Mandatory vaccination looms for disability workers

Support workers in residential disability facilities may find themselves having to get vaccinated by the end of October if they want to keep working.

Support workers in residential disability facilities may find themselves having to get vaccinated by the end of October if they want to keep working.

Linda Reynolds

The federal government is considering making vaccination against covid-19 mandatory for disability workers from the end of October.

Following a meeting of National Cabinet last Friday Prime Minister Scott Morrison said the Australian Health Protection Principal Committee (AHPCC) would consider the evidence for mandatory vaccination of disability support workers in high risk settings next month.

“In August the AHPPC will consider making it mandatory for disability support workers who support NDIS participants in high risk disability residential settings to have had at least their first dose of covid-19 vaccine by October 31,” he said.

It comes after the government announced mandatory vaccination for age care workers and amid a surge in covid cases linked to the Delta variant in NSW.

However, concerns have been expressed about mandatory vaccination not applying to the home care workforce.

In the meantime, disability workers were being given priority for vaccination and were strongly encouraged to get a jab, Mr Morrison said.

Carers of NDIS participants and staff, carers, infrequent visitors and volunteers in a residential care settings are currently eligible for vaccination, as well as in-home and community disability workers.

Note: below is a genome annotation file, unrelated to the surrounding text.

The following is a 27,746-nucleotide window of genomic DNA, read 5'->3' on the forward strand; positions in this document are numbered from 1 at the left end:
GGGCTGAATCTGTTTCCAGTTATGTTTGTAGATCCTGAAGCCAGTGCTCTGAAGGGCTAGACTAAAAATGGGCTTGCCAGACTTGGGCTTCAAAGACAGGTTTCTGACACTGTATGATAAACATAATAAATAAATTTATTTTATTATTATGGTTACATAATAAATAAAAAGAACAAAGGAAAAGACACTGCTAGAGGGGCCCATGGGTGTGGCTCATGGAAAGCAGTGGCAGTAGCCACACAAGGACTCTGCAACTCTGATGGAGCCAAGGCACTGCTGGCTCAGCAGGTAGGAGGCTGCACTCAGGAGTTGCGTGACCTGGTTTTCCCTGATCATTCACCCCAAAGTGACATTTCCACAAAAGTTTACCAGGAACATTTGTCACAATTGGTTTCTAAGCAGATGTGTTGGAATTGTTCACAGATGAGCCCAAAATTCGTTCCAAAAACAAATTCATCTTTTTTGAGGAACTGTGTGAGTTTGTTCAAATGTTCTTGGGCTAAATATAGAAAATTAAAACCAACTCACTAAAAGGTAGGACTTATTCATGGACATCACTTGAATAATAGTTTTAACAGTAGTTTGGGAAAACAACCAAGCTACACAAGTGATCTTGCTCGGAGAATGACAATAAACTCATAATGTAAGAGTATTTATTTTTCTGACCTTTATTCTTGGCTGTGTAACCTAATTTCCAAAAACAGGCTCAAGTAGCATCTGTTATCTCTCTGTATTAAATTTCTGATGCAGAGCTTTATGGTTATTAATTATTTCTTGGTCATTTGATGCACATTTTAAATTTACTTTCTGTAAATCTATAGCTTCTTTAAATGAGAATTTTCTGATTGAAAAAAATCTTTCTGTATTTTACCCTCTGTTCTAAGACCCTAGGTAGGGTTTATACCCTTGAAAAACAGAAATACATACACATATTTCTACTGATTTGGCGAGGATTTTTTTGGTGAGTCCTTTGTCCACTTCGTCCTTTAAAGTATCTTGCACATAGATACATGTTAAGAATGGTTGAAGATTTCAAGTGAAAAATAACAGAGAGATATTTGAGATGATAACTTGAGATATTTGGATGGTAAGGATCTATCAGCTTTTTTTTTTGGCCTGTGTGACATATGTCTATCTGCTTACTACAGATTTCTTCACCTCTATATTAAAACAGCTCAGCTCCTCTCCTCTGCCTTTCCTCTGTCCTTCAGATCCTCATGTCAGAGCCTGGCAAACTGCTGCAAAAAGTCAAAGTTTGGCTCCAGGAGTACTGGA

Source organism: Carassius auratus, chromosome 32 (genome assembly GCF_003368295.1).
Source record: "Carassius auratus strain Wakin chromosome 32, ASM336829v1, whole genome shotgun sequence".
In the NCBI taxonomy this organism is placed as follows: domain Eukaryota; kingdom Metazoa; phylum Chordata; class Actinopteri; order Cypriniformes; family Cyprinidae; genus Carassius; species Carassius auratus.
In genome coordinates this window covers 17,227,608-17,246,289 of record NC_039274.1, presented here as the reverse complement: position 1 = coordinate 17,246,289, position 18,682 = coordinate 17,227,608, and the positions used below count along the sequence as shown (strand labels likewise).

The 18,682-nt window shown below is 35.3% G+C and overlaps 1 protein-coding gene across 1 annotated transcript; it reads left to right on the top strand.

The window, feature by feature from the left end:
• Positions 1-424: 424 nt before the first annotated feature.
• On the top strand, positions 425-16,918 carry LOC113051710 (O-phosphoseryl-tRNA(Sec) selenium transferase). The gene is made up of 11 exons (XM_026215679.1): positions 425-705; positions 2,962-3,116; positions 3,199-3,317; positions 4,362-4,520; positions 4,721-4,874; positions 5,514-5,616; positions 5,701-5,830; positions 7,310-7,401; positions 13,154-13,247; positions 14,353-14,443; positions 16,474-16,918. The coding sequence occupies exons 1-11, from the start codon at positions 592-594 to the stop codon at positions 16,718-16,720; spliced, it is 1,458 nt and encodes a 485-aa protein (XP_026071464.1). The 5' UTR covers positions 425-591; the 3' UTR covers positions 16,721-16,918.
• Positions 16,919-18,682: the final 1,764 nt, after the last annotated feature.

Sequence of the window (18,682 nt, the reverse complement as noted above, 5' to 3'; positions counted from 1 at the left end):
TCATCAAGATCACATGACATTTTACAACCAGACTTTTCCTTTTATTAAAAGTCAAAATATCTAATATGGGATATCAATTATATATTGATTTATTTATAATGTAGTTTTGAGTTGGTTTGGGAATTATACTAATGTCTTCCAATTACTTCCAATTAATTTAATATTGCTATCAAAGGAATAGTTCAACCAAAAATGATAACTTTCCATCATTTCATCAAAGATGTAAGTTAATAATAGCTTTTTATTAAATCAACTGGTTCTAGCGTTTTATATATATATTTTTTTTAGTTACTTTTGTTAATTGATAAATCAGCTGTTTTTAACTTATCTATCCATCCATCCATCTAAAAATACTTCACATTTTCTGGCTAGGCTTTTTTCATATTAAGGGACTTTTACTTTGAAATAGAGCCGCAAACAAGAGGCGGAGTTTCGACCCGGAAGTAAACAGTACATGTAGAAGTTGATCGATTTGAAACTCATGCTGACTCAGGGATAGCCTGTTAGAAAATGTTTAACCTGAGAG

Independent assessments shelved

Meanwhile, controversial plans for mandatory independent NDIS assessments have been dropped after months of pushback.

State and territory disability ministers have agreed that the proposed reforms would not proceed after meeting with their federal counterpart Linda Reynolds on July 9.

In a statement issued after meeting Senator Reynolds, who paused the reforms three months ago, said the government had heeded the lessons of people with lived experience and decided not to introduce independent assessments.

“After eight  years of operations, now is the time to take he lessons of the lived experience and turn those lessons into a better NDIS,” she said in a statement.

 “All ministers agreed to work in partnership with those with lived disability experience on the design of a person-centred model that will deliver consistency and equity (and is) consistent with assessment requiremens under the NDIS act.”

Opponents had expressed concern about people with disability having to be assessed by a stranger while Labor claimed it was a ploy to cut supports.

Tasmanian Disability services minister Sarah Courtney, one of the ministers the meeting last friday, said she was pleased ministers had committed to a co-design process to ensure a person-centred model that delivers consistency and equity.

She also welcomed the commitment of public consultation on any future proposed legislative amendments to the NDIS.

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